Your personal statement (often called a CV Profile or Personal Profile) is vital. It’s the most important thing on your CV. That’s because it provides that vital first impression.

The average recruiter or manager only spends 7-8 seconds reading a CV. A lot of that will be scanning your CV to try and pick out keywords.

However, the eyes will linger a little longer on a personal statement as it is right at the top of the page.

It is your opportunity to grab their attention and not let go.

It gives you a chance to sell yourself to the employer in a small and easy-to-digest paragraph.

In fact, a well written personal statement can mean the difference between standing out from the crowd and your application being rejected.

In the UK there were 2.8 vacancies per 100 employees.

That means for every three jobs you go for you’re competing against 99 other people.

That small section at the beginning therefore is vital to securing your position, by capturing attention and convincing the reader to interview you.

Not a University Statement

This article talks about personal statements for CVs only. However, we also use the term regularly for university applications. 

These are longer, more detailed, and have a different purpose. As a result we are going to not provide help on this topic. If you’re after great advice on this click here for advice on university personal statements.

What is a personal statement?

It’s a paragraph. Only about four or five lines and that is all. But those lines have to provide a snapshot of who you are, what you have achieved, and most importantly what you can bring to the table.

This is your best opportunity to really secure that all important job interview.

How To Structure It

I have written hundreds of CVs. I have written them for MDs, CEOs, Operations managers as well as cleaners, retail staff, and school leavers.

The structure and format are always the same.

75-120 words I have found is the sweet spot.


Because when using size 10-11 font in Calibri it comes out at about 4-5 lines.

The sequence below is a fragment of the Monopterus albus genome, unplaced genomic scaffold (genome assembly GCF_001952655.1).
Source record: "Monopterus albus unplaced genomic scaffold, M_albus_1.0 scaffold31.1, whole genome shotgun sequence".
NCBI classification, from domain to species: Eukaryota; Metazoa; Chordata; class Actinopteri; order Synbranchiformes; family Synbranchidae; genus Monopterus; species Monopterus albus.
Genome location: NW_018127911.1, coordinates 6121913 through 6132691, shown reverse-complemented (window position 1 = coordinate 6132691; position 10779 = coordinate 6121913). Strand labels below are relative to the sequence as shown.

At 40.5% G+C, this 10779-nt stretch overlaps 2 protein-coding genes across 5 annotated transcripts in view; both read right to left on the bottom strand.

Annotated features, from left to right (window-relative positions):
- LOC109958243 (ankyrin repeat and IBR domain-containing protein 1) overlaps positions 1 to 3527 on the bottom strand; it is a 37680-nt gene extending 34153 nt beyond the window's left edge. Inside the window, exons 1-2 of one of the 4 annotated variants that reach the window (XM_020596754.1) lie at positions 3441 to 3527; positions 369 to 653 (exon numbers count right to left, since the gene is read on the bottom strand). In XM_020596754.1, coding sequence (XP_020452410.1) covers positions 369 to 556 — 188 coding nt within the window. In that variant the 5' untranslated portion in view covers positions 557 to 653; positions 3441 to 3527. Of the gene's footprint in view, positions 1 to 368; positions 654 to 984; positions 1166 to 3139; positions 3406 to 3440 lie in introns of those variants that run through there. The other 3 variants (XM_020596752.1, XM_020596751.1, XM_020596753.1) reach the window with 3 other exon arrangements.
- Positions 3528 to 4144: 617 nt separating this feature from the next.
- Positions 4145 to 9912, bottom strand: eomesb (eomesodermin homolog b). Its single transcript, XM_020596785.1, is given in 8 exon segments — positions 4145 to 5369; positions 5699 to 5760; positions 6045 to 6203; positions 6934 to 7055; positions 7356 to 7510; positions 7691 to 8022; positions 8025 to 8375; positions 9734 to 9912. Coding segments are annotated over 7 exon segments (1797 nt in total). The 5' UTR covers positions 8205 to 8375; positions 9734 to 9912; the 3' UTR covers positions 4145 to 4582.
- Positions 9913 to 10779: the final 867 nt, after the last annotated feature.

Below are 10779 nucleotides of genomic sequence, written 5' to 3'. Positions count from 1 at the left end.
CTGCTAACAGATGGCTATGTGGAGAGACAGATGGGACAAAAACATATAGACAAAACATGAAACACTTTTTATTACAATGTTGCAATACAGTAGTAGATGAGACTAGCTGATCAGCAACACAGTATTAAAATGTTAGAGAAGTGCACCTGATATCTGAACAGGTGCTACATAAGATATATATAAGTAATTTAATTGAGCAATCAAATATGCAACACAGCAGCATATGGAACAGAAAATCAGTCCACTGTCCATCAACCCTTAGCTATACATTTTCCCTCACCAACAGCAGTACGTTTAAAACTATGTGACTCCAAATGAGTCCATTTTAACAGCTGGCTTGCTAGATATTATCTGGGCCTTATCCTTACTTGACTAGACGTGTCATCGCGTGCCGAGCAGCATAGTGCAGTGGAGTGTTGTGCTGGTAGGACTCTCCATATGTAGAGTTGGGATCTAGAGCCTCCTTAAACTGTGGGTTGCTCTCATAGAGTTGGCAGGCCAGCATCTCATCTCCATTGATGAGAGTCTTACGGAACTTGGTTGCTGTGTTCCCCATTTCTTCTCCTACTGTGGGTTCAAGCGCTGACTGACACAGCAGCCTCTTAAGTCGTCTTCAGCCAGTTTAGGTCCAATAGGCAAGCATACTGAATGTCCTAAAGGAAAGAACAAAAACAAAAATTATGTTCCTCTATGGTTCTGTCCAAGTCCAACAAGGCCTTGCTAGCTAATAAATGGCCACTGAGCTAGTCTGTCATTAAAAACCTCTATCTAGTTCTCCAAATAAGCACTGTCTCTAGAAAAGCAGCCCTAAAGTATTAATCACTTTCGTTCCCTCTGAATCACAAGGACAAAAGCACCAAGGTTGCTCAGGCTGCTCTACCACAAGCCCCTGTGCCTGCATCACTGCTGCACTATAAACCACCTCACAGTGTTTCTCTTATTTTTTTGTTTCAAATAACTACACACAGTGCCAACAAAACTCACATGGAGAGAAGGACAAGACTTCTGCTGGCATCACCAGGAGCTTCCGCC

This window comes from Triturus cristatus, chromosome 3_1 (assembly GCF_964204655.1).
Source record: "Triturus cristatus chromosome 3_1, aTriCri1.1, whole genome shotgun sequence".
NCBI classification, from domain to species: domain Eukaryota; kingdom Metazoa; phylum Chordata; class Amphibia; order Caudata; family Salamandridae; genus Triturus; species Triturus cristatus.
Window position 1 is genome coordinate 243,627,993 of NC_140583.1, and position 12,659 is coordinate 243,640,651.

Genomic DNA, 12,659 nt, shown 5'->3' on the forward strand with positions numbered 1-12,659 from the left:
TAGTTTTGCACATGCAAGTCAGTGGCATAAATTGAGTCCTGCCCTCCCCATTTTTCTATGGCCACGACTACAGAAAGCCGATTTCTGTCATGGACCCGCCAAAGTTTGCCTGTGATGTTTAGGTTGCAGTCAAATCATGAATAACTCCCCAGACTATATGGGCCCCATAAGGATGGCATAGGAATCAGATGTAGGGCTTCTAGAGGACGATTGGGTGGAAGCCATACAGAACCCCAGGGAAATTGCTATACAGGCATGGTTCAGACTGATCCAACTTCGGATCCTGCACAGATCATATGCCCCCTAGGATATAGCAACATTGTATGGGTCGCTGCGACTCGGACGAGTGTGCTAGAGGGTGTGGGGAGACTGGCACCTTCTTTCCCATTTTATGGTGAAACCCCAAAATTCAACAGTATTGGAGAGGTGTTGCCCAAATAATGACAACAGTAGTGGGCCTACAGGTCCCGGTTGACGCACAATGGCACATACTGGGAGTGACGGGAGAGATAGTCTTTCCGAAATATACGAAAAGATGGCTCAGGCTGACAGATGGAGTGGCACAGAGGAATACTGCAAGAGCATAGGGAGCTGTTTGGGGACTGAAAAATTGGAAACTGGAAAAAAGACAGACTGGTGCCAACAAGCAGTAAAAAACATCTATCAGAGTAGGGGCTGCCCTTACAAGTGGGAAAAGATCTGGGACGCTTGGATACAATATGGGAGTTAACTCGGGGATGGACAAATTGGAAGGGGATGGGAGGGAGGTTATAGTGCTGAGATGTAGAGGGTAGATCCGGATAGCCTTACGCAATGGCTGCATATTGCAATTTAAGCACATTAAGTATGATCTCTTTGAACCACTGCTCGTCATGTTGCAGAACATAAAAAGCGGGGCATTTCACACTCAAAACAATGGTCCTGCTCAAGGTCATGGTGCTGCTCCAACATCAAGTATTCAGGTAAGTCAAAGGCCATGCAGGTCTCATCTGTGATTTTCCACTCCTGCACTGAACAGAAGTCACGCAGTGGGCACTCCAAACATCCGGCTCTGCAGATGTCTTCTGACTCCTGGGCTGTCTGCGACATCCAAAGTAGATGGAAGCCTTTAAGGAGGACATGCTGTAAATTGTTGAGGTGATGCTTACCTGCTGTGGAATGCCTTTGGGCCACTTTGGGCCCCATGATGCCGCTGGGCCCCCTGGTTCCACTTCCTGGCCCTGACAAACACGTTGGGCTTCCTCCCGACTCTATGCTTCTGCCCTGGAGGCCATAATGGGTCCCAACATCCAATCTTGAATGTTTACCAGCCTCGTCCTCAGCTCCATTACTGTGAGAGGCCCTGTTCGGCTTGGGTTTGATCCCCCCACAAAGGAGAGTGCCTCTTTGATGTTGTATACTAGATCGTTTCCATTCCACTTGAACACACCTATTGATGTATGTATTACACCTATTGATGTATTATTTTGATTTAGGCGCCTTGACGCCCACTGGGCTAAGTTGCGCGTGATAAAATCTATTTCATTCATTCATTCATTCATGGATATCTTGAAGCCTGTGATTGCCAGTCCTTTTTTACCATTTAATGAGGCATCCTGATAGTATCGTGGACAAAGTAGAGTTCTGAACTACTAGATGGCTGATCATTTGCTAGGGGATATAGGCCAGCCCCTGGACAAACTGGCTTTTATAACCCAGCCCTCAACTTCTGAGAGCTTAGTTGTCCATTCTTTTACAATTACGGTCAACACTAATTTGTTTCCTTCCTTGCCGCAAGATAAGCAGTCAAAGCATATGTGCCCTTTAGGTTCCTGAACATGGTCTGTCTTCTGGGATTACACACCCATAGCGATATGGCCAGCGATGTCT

Now you might have to adjust the margin sizes in Word to fit in more, but it’s more about the line count than the word count.

It’s like goldilocks. Not too long, not too short. Easy to skim read, but long enough to have detail.

With such a small word count there’s a huge need to be specific and choosy with what to include.

Don’t worry, we will break everything down and help you make sure you get to write an amazing personal statement.

How to Write it

There are lots of ways to write a personal statement. For example, it could just come naturally to you, and a flow of sentences appear on the page. Or you could go through things methodically with an organised list.

In all honesty, I prefer that last one. It provides better quality and more reliable results.

Your personal statement should answer three questions clearly – Who are you? What skills do you have? How can you help our business?

Start small. Write a short bullet point list of what you want to include. It should just cover the most impressive essentials.

You are a what? A marketer? A business consultant? Health and safety advisor? Carpenter? Etc.

Then what skills or achievements do you really want to highlight? Is it your communication or project management? Is it the fact you increased sales by 12% or made a saving of 35%? Whatever it is you are doing to highlight your best skills against what the recruiter is truly looking for.

Finally, it’s matching what you can do against what they need. Do they need a great communicator? Or a great leader? Do they need someone who can think outside of the box? Or do they need someone logical and methodical?

Whatever the need, make sure to make it clear that you fit that role perfectly.

The list could literally be like this;

  • Marketer – Experienced, methodical, strategic
  • Skills – Communication, strategy, management
  • Achievements – Secured 207 leads in a single week long campaign, achieved a 30% increase in sales
  • How it fits – They need a leader who can create a strategy and then deliver it.

By writing it out like this you have created an outline for your statement.

Having an outline makes it a lot easier to not only answer the questions but also string them together in a comprehensive yet easy to read manner.

The Writing Lesson

Starting with a blank page is scary. The lack of words can easily mean your mind feels empty of thoughts.

Even if you’re not the most creative of writers I will help guide you through how to word, phrase, write, and put together your statement.

The first thing to keep in mind is you should use the first person (i.e. I, Me, Myself etc) sparingly.

If you’re constantly saying “I did this” and “I achieved that” it sounds self-absorbed. Try and vary it up.